Examples of Symbiosis

The symbiosis It is a relationship of close coexistence between living beings of different species (which are now called symbiotes), in order to obtain some benefit from this union. For instance: bees and plants, sharks and remoras.

This relationship implies Benefits for one or both living beings, being able in some cases to become indispensable for life, and yet, in other cases, to be detrimental to any of the beings involved. (Ex. Mosquito and Human being).

Either way, symbiosis is a major evolutionary enhancer: allows to find more convenient ways of life for living beings that in the long run can modify the behavior of the species.

The symbiotic relationships They have been observed in nature for a long time, although the term was first coined in 1879 by the German botanist Heinrich Anton de Bary, a pioneer in the study of fungi and algae.

Types of symbiotic relationships

There are several classifications for symbiotic relationships, according to different criteria:

  • According to physical location. According to the physical place that the beings involved share. In ectosymbiosis, one of the beings lives on the body of the other, either in their fur, their skin or even the beginning of their digestive tract. In endosymbiosis, the host is within the host’s body, within its organs or cells.
  • According to the duration of the relationship. We can speak of temporary or permanent symbiosis. The latter are durable because they have become indispensable for life.
  • According to the transmission of the host between the hosts. One can speak of symbiosis of vertical transmission, when the new generations inherit the relationship from their own parents; or from horizontal transmission when they acquire it from the environment.
  • According to the receptivity of the host in the relationship. We can distinguish three types of symbiosis: the mutualism, thanks to which both species are benefited; the commensalism, in which one species benefits without causing either benefit or harm to the other; and the parasitism, wherein the presence of the host causes damage to the host.

Examples of symbiosis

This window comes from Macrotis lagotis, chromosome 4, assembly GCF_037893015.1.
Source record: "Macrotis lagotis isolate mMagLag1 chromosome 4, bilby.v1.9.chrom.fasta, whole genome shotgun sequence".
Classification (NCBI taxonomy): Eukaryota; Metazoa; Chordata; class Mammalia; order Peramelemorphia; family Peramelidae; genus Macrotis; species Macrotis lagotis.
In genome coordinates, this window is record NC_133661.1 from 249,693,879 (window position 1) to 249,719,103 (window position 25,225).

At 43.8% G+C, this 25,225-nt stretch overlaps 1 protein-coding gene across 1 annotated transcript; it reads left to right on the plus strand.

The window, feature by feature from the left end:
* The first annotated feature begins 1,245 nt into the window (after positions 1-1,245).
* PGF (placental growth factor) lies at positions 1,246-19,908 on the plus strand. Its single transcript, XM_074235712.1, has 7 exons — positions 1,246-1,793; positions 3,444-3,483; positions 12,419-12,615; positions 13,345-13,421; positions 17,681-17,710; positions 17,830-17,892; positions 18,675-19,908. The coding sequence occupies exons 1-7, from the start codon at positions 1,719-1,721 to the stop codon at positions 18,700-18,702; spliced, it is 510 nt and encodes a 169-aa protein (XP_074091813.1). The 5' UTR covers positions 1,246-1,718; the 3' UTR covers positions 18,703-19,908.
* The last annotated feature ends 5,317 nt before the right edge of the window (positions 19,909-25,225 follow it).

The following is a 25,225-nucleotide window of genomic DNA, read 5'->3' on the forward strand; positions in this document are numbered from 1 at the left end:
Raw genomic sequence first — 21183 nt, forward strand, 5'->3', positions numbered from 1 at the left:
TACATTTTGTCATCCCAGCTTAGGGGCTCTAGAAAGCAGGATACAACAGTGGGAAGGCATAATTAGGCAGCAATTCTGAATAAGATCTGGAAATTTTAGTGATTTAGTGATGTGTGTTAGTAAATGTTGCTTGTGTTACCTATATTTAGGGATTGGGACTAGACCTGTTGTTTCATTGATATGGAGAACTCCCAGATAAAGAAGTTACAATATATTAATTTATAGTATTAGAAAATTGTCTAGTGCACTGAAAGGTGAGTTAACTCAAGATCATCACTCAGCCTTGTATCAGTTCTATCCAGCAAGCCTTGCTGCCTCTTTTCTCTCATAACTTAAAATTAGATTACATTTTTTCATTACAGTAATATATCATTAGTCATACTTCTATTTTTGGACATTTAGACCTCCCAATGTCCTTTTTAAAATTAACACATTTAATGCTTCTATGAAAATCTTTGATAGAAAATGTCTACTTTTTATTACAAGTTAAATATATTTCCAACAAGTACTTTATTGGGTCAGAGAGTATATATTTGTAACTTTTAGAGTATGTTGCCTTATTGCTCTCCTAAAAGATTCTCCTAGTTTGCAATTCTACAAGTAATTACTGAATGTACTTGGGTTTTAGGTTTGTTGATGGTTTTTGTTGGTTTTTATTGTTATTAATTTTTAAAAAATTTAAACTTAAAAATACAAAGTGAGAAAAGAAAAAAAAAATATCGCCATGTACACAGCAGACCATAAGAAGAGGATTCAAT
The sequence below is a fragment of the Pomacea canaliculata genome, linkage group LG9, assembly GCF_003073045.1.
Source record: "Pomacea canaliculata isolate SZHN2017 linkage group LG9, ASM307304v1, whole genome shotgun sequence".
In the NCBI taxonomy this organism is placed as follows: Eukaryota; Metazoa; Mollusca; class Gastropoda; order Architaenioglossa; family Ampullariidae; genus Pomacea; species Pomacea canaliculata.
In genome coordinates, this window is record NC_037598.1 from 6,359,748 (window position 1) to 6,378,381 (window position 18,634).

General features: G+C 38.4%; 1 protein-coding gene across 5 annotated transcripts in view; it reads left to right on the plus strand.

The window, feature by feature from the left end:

bees - pollination

  1. The bees or hummingbirds and the plants, Normally, they have developed a relationship in which the insect or the bird feed on the sweet nectar of the flowers, but in their travel from one to another they also play a vital role as pollination agents.
  2. The lichens, union of fungus and alga (or a cyanobacteria) building a joint and novel morphological structure, more resistant than their separate forms and allowing them to colonize large areas.
  3. The crab hermit and certain sea ​​anemones, who form an association thanks to which the former is protected by the stinging tentacles of the anemone, and it enjoys the mobility of the crab for greater food availability.
  4. Some prawns and crustaceans They feed on ectoparasites in the scales and skin of the fish, executing a cleaning job in exchange for food.
  5. The sea ​​anemones and the clown fishThey cohabit closely, allowing the fish to protect itself from predators thanks to the anemone’s tentacles, which do not harm it, and at the same time defending its territory from other species that could eat the anemone.


shark and remoras - commensalism

  1. The remoras adhere to sharks to be transported. The same do certain mites on hymenoptera insects provided with flight.
  2. The vultures and other scavengers such as hyenas, often cohabit with large-scale predators such as African big cats, feeding on the leftovers from their hunts.
  3. The Earthworms and various types of plants, since the first in their movement create irrigation channels that benefit the absorption of the roots.
  4. The hermit crabsBy appropriating the empty shell of a snail, they benefit from a dead animal that is obviously impossible to harm anymore.
  5. The birds and the insects that build their homes (nests, honeycombs) in the branches of the trees, they behave like commensals, benefiting from the tree without causing harm to it.


mosquitoes - parasitism

  1. The mosquitoes and other blood-sucking insects, such as the bed bug, live by drawing blood from other animals and often transmit disease to them by doing so.
  2. Various species of fungus lead a parasitic life, growing on the body of fish, birds or mammals (including humans) and causing skin damage or even more serious conditions, such as yeast candida albicans.
  3. Various genres of intestinal parasites: nematodes, protozoa and bacteria that invade the intestines of living beings and reproduce there, taking advantage of their bodies and hindering their digestive process.
  4. Some types of bird They parasitize the nests of other species, leaving their eggs to be raised as if they were part of the litter.
  5. Certain insects such as wasps of the Braconidae family or even of the fly common (Muscidae), they lay their eggs inside or on the skin of other living beings, and when their larvae hatch they act as parasitoids, feeding on the host tissue as they grow.